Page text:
The year 2015 is here! Seriously, anyone who has watched Back to the Future would instantly recognize it as the year that Marty McFly finally uses the ever iconic hoverboard. The sad news, however, is that 2015 just isn’t the future the movie wanted it to be, and even the hoverboard itself is still something that is quite far away from our current technology’s reach…
Or is it?
Lexus recently unveiled its newest promotional stunt, which features a hoverboard that is strikingly similar to the one used in the movie. What’s even more exciting is that, unlike most other hoverboard publicity stunts and gimmicks during the past months, this one is functional and working! The hoverboard floats in midair, and it can be used to propel forward intuitively just as you would a regular skateboard.
But how in the world does it work, and can we recreate the technology ourselves? To answer that question, you must first understand the concept of superconductivity. Superconductivity is a special property of matter that allows it to exhibit perfect zero electrical resistance and repulsion to magnetic fields when cooled below a certain critical temperature point. Unlike normal magnets that create an oscillating magnetic field, the superconductor redirects the field around itself via the Meissner effect. This effectively creates an expulsive reaction to any magnetic field, regardless of orientation. Because of this, the concept has been used, for a long time, to develop new ideas for alternative methods of propulsion and transportation.
As you might have already noticed from the commercials, “smoke” is coming out of the hoverboard. Well, the entire thing is being supercooled down to about -321 degrees Fahrenheit (-196 degree Celsius) using liquid nitrogen, which is the “smoke” that you see being vented out. At this low temperature, the hoverboard interacts with the custom-made track and ground so that it creates a perfect levitating effect, just as any superconducting material would. The user can then tread on the area and push it around with ease, since it will not touch the ground as long as it is oriented upright.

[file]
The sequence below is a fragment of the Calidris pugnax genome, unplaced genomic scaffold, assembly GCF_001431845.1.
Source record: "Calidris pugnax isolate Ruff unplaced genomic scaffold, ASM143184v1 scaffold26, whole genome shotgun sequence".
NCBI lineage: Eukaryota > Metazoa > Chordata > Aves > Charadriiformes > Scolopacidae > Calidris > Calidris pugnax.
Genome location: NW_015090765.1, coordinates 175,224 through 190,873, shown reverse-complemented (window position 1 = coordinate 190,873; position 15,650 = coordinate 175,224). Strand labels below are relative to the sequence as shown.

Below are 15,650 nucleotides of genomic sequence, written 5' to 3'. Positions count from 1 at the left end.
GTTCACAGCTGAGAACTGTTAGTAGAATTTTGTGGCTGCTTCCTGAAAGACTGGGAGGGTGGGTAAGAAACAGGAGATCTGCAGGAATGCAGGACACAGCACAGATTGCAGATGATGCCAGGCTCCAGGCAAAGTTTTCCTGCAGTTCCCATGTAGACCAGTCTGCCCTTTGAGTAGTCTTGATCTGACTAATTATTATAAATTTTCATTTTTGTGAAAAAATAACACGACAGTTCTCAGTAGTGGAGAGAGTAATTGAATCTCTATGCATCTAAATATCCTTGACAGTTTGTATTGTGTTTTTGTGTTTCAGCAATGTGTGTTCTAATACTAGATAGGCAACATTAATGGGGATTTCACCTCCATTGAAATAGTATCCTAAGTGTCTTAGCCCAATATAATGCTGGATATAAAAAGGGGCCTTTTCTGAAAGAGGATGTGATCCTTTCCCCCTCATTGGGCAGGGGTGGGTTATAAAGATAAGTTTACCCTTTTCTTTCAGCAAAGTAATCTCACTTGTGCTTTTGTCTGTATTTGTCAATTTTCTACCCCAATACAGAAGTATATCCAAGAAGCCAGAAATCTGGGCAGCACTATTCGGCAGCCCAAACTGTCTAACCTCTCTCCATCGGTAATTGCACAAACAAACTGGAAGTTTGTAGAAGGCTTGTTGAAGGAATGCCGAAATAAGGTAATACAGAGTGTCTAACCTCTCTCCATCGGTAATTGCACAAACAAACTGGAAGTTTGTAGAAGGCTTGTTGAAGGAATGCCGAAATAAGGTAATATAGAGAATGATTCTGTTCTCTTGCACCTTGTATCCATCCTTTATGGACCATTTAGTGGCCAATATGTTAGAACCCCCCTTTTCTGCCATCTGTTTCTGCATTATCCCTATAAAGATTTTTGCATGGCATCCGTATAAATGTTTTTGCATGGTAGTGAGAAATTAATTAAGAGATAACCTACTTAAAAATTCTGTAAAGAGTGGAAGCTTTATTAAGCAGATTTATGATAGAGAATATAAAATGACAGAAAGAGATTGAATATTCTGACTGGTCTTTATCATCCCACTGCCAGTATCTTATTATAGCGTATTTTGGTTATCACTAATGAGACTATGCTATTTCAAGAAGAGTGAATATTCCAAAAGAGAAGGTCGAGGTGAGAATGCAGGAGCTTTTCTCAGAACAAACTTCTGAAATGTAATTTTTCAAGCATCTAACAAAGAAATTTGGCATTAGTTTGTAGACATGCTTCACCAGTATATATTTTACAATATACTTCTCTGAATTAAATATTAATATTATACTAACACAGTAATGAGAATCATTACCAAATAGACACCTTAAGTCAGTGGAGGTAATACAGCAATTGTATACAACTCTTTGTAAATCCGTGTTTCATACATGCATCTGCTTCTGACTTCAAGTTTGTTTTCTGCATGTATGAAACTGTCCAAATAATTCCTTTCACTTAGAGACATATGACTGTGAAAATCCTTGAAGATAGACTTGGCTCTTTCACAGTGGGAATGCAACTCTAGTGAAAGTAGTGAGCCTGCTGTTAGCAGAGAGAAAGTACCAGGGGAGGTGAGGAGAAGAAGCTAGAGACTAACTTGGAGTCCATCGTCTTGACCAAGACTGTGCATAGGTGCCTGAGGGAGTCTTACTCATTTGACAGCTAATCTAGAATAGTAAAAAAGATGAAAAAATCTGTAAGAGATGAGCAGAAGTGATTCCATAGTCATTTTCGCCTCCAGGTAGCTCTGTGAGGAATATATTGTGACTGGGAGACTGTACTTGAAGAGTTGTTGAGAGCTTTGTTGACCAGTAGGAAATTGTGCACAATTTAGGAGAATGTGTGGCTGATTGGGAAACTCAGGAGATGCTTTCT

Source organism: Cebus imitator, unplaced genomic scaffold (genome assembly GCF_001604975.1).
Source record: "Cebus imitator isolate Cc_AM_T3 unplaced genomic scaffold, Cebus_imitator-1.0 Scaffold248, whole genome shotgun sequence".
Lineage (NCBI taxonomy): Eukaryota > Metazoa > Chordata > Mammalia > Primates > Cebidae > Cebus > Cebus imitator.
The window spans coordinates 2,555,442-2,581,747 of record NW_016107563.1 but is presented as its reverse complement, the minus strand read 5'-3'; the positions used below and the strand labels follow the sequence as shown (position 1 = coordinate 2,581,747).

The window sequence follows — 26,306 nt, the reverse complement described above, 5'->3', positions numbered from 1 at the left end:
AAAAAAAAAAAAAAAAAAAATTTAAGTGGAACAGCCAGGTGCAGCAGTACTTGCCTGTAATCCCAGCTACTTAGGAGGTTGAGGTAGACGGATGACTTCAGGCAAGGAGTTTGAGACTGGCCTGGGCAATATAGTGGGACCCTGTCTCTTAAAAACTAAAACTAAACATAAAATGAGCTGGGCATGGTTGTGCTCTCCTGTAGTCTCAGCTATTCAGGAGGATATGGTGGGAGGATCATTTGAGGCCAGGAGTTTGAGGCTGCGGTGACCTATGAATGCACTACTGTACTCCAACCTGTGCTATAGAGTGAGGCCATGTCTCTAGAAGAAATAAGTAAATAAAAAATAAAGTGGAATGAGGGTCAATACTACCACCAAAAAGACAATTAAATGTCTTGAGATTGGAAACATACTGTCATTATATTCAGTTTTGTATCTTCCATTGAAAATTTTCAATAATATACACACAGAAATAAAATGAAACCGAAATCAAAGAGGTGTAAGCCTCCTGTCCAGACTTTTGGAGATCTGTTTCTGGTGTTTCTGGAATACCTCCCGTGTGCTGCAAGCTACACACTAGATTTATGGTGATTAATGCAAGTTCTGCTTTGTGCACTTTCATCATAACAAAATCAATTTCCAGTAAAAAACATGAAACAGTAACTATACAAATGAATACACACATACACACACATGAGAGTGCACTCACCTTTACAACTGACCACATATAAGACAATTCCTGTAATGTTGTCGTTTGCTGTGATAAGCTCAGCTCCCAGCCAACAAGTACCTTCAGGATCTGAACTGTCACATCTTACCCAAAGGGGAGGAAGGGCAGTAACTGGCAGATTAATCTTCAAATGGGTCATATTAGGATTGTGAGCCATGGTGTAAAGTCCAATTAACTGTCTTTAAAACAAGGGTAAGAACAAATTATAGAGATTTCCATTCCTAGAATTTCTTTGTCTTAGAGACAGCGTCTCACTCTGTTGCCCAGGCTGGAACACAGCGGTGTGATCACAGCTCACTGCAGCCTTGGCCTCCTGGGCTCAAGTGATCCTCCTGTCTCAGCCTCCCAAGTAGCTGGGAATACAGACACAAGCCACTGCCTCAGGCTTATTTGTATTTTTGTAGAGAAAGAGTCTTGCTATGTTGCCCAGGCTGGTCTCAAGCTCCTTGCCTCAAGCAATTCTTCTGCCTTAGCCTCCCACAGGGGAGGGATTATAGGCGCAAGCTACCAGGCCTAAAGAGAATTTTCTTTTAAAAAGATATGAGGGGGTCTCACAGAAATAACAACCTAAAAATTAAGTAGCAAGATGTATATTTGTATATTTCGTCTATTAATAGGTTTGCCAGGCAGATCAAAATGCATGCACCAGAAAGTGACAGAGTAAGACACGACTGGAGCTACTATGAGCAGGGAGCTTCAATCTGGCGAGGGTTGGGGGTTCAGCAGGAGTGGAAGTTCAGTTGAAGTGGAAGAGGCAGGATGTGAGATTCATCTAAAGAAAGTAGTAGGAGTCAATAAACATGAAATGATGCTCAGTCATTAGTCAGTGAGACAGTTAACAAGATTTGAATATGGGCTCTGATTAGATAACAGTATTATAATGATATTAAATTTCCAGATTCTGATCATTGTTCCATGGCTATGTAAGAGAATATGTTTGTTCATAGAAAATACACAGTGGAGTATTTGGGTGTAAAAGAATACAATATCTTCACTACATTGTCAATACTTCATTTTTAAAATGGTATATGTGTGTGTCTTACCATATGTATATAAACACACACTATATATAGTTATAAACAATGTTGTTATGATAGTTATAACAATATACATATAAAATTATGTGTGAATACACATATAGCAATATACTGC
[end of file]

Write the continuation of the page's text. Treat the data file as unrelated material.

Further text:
So, to recreate the technology, you need to cool a material down to its transition temperature, and then place it in a magnetic field, or on a surface that is capable of exhibiting magnetic properties. You probably need to prepare a huge and wide metallic surface, or something similar, for you to have a ground to play on. By itself, it should float on such surfaces, regardless of orientation. However, if you want it to be used and designed like a hoverboard, you also need to consider balancing yourself onto it so it doesn’t tip over at the sides.
In addition to surface orientation and balancing, there is also the problem of ‘refueling’ the hoverboard with liquid nitrogen since it needs to be kept at supercooled temperatures. On that hot day in Catalonia, Spain, where the Lexus hoverboard was showcased, it took about ten minutes to use it before it needed to be refilled again in about the same time. It might last longer during colder seasons, but you still won’t be able to enjoy playing with it for an entire afternoon.
To make a long story short, the Lexus hoverboard may well not be worth recreating, but it’s a very nice touch to the concept; plus, it’s very feasible if you just want it to work. The company had the leisure of simply introducing the item in a promotional video, though, so they never really have to worry about using the hoverboard like a normal skater would.